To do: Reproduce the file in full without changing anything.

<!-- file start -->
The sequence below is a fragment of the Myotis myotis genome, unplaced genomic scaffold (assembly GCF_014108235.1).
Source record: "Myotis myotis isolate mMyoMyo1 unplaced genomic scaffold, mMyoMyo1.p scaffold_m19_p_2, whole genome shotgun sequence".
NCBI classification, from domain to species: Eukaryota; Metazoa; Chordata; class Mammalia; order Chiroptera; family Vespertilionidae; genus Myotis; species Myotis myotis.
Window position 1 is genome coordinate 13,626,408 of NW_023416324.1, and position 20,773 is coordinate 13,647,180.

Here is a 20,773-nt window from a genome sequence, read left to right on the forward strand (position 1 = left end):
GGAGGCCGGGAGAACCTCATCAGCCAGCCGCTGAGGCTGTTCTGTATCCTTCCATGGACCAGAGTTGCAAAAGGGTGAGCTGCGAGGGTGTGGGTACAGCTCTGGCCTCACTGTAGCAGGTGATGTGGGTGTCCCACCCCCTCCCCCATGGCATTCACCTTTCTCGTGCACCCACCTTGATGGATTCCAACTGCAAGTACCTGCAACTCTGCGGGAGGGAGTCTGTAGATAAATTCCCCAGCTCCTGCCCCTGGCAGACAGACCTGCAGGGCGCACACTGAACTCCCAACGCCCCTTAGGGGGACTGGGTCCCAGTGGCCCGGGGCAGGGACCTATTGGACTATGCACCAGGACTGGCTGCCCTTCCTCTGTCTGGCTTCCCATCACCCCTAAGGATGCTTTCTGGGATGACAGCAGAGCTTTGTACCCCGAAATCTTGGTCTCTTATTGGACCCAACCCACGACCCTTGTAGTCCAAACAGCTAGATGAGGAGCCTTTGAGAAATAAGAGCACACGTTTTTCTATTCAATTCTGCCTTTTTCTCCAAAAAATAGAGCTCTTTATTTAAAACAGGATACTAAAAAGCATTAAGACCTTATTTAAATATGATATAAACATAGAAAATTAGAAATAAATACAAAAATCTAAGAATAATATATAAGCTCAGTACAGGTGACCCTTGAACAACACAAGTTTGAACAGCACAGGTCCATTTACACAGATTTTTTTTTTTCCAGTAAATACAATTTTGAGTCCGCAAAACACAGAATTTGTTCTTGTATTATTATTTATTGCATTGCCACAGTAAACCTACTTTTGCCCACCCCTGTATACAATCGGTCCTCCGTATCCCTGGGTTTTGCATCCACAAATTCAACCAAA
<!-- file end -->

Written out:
The sequence below is a fragment of the Myotis myotis genome, unplaced genomic scaffold (assembly GCF_014108235.1).
Source record: "Myotis myotis isolate mMyoMyo1 unplaced genomic scaffold, mMyoMyo1.p scaffold_m19_p_2, whole genome shotgun sequence".
NCBI classification, from domain to species: Eukaryota; Metazoa; Chordata; class Mammalia; order Chiroptera; family Vespertilionidae; genus Myotis; species Myotis myotis.
Window position 1 is genome coordinate 13,626,408 of NW_023416324.1, and position 20,773 is coordinate 13,647,180.

Here is a 20,773-nt window from a genome sequence, read left to right on the forward strand (position 1 = left end):
GGAGGCCGGGAGAACCTCATCAGCCAGCCGCTGAGGCTGTTCTGTATCCTTCCATGGACCAGAGTTGCAAAAGGGTGAGCTGCGAGGGTGTGGGTACAGCTCTGGCCTCACTGTAGCAGGTGATGTGGGTGTCCCACCCCCTCCCCCATGGCATTCACCTTTCTCGTGCACCCACCTTGATGGATTCCAACTGCAAGTACCTGCAACTCTGCGGGAGGGAGTCTGTAGATAAATTCCCCAGCTCCTGCCCCTGGCAGACAGACCTGCAGGGCGCACACTGAACTCCCAACGCCCCTTAGGGGGACTGGGTCCCAGTGGCCCGGGGCAGGGACCTATTGGACTATGCACCAGGACTGGCTGCCCTTCCTCTGTCTGGCTTCCCATCACCCCTAAGGATGCTTTCTGGGATGACAGCAGAGCTTTGTACCCCGAAATCTTGGTCTCTTATTGGACCCAACCCACGACCCTTGTAGTCCAAACAGCTAGATGAGGAGCCTTTGAGAAATAAGAGCACACGTTTTTCTATTCAATTCTGCCTTTTTCTCCAAAAAATAGAGCTCTTTATTTAAAACAGGATACTAAAAAGCATTAAGACCTTATTTAAATATGATATAAACATAGAAAATTAGAAATAAATACAAAAATCTAAGAATAATATATAAGCTCAGTACAGGTGACCCTTGAACAACACAAGTTTGAACAGCACAGGTCCATTTACACAGATTTTTTTTTTTCCAGTAAATACAATTTTGAGTCCGCAAAACACAGAATTTGTTCTTGTATTATTATTTATTGCATTGCCACAGTAAACCTACTTTTGCCCACCCCTGTATACAATCGGTCCTCCGTATCCCTGGGTTTTGCATCCACAAATTCAACCAAA